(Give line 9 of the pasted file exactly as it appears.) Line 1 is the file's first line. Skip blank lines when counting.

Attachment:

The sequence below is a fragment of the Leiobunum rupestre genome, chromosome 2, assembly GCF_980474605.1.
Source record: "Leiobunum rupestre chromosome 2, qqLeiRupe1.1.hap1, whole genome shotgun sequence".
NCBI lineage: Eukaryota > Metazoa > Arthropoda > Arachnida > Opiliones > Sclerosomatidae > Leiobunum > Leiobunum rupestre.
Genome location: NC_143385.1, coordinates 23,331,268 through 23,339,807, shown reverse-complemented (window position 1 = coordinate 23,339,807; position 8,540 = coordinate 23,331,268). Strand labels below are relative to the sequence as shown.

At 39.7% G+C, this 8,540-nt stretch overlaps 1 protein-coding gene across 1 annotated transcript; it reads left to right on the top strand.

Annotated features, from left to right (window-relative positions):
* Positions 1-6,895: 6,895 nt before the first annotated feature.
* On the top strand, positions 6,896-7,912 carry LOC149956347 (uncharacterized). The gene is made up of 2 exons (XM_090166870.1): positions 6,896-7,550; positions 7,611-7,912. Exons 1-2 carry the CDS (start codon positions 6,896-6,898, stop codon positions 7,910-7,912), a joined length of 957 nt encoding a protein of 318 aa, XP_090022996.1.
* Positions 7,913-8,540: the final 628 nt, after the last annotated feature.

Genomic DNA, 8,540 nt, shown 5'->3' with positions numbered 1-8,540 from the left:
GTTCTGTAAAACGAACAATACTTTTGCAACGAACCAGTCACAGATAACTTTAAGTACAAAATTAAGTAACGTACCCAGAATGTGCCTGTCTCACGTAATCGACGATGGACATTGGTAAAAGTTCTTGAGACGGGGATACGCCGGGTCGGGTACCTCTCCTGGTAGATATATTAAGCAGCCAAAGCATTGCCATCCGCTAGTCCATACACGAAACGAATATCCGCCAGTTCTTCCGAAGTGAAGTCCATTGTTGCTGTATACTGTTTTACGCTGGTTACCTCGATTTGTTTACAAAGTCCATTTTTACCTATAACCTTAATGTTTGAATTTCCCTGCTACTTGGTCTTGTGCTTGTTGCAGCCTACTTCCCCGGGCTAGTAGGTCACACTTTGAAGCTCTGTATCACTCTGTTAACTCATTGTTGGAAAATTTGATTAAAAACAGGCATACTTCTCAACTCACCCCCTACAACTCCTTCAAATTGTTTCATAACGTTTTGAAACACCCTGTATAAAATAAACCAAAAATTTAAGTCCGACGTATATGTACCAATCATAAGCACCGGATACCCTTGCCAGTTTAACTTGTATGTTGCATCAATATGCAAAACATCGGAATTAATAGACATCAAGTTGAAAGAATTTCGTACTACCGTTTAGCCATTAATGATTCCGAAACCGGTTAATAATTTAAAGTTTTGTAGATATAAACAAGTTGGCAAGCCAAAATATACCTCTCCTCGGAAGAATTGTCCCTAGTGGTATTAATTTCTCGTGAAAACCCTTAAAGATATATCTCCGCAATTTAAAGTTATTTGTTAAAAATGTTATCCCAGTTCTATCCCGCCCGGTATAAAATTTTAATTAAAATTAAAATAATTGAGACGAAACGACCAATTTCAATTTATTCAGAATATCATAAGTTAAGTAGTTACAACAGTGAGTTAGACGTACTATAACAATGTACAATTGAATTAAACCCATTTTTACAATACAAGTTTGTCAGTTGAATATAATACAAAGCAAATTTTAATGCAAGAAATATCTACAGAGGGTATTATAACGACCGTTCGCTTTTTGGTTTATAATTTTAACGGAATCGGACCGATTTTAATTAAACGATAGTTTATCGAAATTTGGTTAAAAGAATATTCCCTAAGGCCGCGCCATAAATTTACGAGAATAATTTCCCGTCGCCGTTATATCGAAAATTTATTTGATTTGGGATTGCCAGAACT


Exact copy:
* Positions 7,913-8,540: the final 628 nt, after the last annotated feature.